"Brazil, here I come ... Thanksss, amigo"
-- the boa constrictor, on the way out the door
We are given glances at what Harry’s life has been like for the past ten years. The Dursleys celebrate Dudley’s eleventh birthday with a trip to the zoo. The day goes awry when Harry inadvertently performs magic and releases a boa constrictor from its enclosure.
Calendar and Dates
The entire action of this chapter takes place on Dudley's eleventh birthday, which is Saturday, 23 June, 1991.
Interesting facts and notes
The zoo they visit is not in London (since it is stated in PS5 that Harry had never been to London before). The zoo they most likely went to is Chessington World Of Adventure theme park in Surrey which is home to a family of gorillas and also has a reptile house. Of course, Chessington is also a theme park and it seems odd that this fact wasn't mentioned and that if Dudley were bored after a morning of looking at the animals his mother and father didn't take him on the rides instead. There are other zoos in the Surrey area, but none of these have both a reptile house and gorillas. So Chessington is must be.
Harry does "wandless" magic here, the same sort of magic that he does to Aunt Marge in PA2. This is magic that comes from strong emotion and is unfocused and random in nature. He's also doing "non-verbal" spellcasting, which he won't learn how to do at Hogwarts until his sixth year.
Ten years ago, there had been lots of pictures of what looked like a large pink beach ball wearing different-coloured bobble hats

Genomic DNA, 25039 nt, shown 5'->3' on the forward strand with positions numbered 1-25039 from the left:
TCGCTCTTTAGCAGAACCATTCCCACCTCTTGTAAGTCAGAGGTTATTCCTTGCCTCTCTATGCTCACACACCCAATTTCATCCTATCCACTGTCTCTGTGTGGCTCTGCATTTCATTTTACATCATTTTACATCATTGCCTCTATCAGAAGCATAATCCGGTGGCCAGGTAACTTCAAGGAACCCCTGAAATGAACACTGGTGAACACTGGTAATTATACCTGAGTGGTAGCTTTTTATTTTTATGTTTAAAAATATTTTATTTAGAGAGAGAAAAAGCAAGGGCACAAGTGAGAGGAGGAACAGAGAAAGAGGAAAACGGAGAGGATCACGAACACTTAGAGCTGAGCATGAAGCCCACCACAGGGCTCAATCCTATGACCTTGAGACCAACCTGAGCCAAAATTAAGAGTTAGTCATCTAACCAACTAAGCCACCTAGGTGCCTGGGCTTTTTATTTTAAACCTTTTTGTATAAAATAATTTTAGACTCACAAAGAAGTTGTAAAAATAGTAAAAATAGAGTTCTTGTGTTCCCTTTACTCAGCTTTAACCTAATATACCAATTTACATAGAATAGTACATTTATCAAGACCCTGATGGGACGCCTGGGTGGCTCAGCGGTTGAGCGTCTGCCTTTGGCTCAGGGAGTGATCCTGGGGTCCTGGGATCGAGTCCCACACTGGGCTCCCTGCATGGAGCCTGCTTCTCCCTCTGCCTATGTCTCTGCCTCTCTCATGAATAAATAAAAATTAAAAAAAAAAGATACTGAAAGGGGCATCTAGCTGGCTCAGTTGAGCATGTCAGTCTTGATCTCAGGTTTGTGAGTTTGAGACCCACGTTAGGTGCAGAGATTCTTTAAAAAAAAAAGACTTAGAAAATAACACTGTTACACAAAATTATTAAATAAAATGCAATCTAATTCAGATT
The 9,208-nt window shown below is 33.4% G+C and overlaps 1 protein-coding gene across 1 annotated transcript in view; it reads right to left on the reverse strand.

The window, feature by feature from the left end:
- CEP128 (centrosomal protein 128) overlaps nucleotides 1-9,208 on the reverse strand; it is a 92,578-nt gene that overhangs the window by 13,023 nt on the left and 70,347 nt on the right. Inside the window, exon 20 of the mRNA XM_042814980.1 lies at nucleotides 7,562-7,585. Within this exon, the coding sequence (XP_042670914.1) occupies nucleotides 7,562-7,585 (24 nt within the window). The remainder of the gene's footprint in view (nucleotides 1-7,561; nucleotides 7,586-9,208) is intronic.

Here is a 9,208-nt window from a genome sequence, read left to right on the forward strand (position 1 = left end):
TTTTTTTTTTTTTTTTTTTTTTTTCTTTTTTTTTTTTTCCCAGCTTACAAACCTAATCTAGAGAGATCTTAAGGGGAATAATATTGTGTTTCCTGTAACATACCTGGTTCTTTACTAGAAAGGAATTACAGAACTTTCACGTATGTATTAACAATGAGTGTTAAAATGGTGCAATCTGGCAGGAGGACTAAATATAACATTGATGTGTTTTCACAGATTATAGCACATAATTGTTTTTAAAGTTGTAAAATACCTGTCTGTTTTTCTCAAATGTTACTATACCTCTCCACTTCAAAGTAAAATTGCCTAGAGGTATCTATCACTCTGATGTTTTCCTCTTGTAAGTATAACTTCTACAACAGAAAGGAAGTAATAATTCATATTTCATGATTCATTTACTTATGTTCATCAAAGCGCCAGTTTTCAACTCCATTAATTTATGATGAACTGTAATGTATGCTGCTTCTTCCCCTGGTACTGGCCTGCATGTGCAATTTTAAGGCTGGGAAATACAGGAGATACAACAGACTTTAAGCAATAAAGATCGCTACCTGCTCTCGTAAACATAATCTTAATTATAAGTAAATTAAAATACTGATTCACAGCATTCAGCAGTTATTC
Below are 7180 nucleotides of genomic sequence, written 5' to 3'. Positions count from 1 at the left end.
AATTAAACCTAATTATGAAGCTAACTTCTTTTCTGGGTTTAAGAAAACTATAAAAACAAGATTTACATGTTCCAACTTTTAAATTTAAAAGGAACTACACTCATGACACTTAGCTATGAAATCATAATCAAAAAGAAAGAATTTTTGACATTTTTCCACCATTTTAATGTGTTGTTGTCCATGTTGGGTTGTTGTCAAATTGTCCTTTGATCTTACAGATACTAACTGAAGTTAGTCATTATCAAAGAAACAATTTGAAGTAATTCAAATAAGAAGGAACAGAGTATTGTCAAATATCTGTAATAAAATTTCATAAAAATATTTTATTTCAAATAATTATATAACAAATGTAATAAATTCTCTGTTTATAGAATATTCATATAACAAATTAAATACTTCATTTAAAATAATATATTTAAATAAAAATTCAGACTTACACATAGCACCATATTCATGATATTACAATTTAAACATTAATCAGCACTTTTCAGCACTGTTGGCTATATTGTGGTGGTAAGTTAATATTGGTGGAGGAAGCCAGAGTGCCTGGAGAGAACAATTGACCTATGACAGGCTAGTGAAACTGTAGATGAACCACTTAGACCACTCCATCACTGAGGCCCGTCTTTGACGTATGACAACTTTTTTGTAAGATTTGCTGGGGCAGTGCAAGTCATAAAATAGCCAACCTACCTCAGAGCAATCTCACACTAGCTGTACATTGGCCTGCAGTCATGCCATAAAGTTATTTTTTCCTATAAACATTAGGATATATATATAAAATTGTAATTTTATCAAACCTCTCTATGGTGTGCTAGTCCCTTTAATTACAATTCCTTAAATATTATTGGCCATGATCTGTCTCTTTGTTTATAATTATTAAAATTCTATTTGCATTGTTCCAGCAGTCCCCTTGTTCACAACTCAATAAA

According to JKR, this description "would also apply to the pictures of my early years" (JKR).
Detail from illustration by Jim Kay for Harry Potter and the Philosopher's Stone Illustrated Edition
He rolled onto his back and tried to remember the dream he had been having. It had been a good one. There had been a flying motorcycle in it. He had a funny feeling he'd had the same dream before.
Harry's dreams are often portents of things to come or visions of things happening elsewhere. Here his dream recalls his travels with Hagrid after his parents' deaths, riding on Sirius Black's flying motorcycle. His dream of Voldemort murdering Frank Bryce wakes him up in GF2. In that case, he was watching events as they actually happened.
Harry was used to spiders, because the cupboard under the stairs was full of them...
Good thing, too. A year and a half from now he's going to be facing a gigantic spider in the form of the acromantula named Aragog in the depths of the Forest.
Uncle Vernon chuckled. "Little tyke wants his money's worth, just like his father. 'Atta boy, Dudley!" He ruffled Dudley's hair.
In the last chapter we noted that Uncle Vernon is being castigated for being a prejudiced, boorish, boring idiot, not simply for being a Muggle. Here we see another example of his folly, as he encourages his son to be just as boorish and awful as he is.
...Harry and Uncle Vernon watched Dudley unwrap the racing bike, a cine-camera...
The cine-camera (U.S.: video camera) is important, because it provides us with the clue to when Dudley's birthday falls, as we shall see in PS3.
Every year, Harry was left behind with Mrs. Figg, a mad old lady who lived two streets away. Harry hated it there.
Arabella Figg, as Harry learns a few years from now, is a Squib and a member of the Order of the Phoenix, and isn't nearly as bad as she has to pretend to be (OP2). Perhaps, back when in 1981, she was stationed there a couple of streets away from Privet Drive to help guard Harry as he grew up, although there is no canon which specifically states this. It's possible that she just happened to live there all along.
The whole house smelled of cabbage